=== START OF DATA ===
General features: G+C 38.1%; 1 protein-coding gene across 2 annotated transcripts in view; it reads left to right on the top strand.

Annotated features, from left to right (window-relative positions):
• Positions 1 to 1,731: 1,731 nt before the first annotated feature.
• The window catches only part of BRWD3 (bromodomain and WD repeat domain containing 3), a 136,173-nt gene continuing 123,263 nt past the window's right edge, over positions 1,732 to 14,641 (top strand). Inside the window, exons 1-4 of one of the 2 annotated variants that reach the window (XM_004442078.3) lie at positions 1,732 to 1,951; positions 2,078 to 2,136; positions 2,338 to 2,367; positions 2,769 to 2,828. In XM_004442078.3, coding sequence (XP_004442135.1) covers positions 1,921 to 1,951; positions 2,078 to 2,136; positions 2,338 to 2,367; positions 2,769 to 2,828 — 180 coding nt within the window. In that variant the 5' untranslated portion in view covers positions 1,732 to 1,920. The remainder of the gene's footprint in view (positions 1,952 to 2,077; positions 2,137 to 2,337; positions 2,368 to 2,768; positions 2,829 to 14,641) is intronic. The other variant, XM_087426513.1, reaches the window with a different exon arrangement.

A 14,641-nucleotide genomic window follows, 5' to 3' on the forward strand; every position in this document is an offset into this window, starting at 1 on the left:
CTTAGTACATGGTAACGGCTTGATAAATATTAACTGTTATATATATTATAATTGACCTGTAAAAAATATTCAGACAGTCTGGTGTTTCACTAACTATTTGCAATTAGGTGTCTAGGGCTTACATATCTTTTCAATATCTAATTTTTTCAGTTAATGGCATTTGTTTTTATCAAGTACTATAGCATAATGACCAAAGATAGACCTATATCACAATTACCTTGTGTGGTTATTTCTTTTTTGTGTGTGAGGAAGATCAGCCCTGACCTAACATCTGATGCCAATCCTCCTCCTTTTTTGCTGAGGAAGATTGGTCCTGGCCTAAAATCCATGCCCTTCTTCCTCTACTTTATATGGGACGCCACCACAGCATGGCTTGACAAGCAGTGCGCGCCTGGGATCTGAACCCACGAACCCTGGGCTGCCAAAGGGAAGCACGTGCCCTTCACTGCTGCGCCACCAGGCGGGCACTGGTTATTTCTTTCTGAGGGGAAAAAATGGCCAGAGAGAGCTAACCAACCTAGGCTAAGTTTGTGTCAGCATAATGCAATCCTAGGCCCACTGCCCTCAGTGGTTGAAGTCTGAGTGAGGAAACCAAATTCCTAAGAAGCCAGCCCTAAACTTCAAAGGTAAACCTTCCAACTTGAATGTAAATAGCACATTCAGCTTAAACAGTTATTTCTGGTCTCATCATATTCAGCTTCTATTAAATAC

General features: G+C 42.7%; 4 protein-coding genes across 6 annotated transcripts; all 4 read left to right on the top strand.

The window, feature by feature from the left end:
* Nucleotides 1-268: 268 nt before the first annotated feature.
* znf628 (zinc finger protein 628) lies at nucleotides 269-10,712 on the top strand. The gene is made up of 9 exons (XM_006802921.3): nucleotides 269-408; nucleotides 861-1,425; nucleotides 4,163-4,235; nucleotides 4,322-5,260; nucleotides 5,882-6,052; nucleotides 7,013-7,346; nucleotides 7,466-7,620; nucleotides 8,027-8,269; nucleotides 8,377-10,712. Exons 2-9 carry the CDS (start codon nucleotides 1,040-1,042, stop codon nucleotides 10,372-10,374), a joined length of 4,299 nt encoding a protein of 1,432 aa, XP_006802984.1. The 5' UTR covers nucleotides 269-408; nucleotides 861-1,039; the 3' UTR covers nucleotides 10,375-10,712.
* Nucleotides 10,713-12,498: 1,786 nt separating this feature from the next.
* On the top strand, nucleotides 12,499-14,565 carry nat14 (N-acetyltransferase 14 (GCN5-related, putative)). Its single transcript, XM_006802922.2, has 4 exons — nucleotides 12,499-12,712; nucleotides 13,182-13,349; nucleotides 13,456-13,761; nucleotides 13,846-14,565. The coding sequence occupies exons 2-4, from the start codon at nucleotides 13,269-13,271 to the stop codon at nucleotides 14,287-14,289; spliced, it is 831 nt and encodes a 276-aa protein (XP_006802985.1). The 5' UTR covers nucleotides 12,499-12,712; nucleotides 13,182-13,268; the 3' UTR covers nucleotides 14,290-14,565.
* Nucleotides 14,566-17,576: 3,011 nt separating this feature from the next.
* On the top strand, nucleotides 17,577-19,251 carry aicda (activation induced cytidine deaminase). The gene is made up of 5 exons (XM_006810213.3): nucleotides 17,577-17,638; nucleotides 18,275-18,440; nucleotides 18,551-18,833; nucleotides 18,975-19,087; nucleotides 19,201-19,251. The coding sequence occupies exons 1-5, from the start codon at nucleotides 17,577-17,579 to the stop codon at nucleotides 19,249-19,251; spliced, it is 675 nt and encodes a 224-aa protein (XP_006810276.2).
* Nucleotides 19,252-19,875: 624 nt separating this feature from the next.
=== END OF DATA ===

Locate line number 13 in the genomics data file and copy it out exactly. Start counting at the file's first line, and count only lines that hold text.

* Nucleotides 14,566-17,576: 3,011 nt separating this feature from the next.